Here we are, just a few days before Thanksgiving and the official start of the Christmas season. The River will soon be festooned with lights, downtown buildings will sport lights and decorations and cars will sprout antlers and red noses on their hoods. In my house, there is a slight vibration, a humming sound coming from a kitchen cabinet – and I know what it is. It is the atoms that make up the special, green pottery bowl; they are quivering with anticipation of their annual holiday turn.
You know there has to be a story here and here it is. Years ago, I became the current keeper of a large bowl. It’s an ordinary-looking bowl: made of sturdy pottery, a dark jade green in color and with a wide rim that allows a firm grip. It holds about 2 quarts, I guess, although I’ve never tested capacity. I suspect that it may have been one of a set of green pottery bowls, but I don’t know for sure. Anyway, if it was, it is the sole survivor.
And why is it special, this rather homely green bowl? Originally, it was in the care of my grandmother, a dairy farmer from Ireland. Perhaps the color appealed to her, perhaps it was the heft of the pottery. She was a lady known to be a superb bread maker, and the green bowl would have been just the right size and shape for dough. Then the bowl came down to my mother. In my recollection of home, the same home where my grandmother had lived, there was a large, walk-in pantry that smelled of spices and contained rows of mysterious glass jars and bins for flour and sugar. There on a shelf was everything needed for holiday meal preparation: a big, black roaster oven, ample enough for an enormous turkey, the pot that was big enough for a dozen or more potatoes (not to be mistaken for the sweet potato pot); there was the colander you’d need for the green beans; the pie plates for that special pecan pie that only my mother could make; the cut glass dish for the cranberry sauce – and the green pottery bowl.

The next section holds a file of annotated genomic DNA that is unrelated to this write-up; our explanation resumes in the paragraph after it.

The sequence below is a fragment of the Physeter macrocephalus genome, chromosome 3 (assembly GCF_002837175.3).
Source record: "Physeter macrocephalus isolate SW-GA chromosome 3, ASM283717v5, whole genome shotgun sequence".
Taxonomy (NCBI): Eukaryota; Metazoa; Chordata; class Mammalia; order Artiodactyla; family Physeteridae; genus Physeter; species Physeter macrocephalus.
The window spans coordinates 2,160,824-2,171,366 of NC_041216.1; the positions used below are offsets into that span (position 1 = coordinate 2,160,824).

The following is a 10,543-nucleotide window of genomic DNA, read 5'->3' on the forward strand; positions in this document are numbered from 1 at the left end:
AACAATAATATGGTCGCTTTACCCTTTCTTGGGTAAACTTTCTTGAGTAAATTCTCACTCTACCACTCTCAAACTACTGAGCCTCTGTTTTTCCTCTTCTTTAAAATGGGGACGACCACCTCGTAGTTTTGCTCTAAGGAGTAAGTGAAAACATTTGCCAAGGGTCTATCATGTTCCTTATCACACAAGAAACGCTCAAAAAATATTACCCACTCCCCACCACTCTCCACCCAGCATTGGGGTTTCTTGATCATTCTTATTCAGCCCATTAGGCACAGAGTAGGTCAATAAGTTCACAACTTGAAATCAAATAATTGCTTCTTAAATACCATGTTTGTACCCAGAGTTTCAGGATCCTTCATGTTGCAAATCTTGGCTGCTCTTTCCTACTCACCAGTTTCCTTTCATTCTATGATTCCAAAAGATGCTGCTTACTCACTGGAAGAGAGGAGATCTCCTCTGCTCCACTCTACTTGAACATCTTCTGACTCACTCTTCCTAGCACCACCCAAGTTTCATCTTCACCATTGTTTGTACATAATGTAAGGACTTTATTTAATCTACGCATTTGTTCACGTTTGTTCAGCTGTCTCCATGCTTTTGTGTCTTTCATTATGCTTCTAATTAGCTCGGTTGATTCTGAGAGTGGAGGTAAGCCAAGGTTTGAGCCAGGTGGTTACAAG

Originally, it was in the care of my grandmother, a dairy farmer from Ireland. Perhaps the color appealed to her, perhaps it was the heft of the pottery. She was a lady known to be a superb bread maker, and the green bowl would have been just the right size and shape for dough.
In my experience, the green pottery bowl was only used to make dressing for the Thanksgiving and Christmas turkeys. (Some call it “stuffing,” but I think that sounds like something you’d put in a mattress.) Three or four days before the start of the serious preparation began, slices of bread would be arranged on baking sheets and left in a sunny window to dry out. Then we’d make corn bread that included a little bacon grease in the mix. And then someone would be assigned to very carefully lift the green pottery bowl from the pantry shelf and wipe it with a dish towel. In goes the cut-up bread, in goes the cubed corn bread, in goes the celery and spices, in goes the stock — and the magic begins.
So now I have made holiday dressing in the green pottery bowl for more than 50 years. It has traveled the world over with my dishes and pots and pans, but is only taken down from its special place for the creation of dressing. I suspect that this bowl carries within its pottery some very special spices, some magical ingredient that three generations of women have ingrained into it. It has a little bit of Ireland, a little bit of Texas farm, a smidge of Bolivia, a taste of Argentina and of Brazil and a cold, cold touch of Quebec stored away in its elemental clay. This is a bowl that knows its place and its role, and always gives its all to every holiday feast. It has not a chip or scratch, it has NEVER experienced a dishwasher and will be passed on to yet another generation in my family. It’s probably not worth the pottery it’s made of, but in my family, it is a treasure.
In these coming days, I will carefully lift the green pottery bowl from its place in the cupboard, wipe it out with a dish towel, think of my mother and grandmother, and start making the world’s best dressing!
I hope you too have a treasure and a tradition to enjoy this holiday season. And here’s to all the cherished green pottery bowls. Best wishes from your friends, the San Antonio Chamber Music Society.
– E Doyle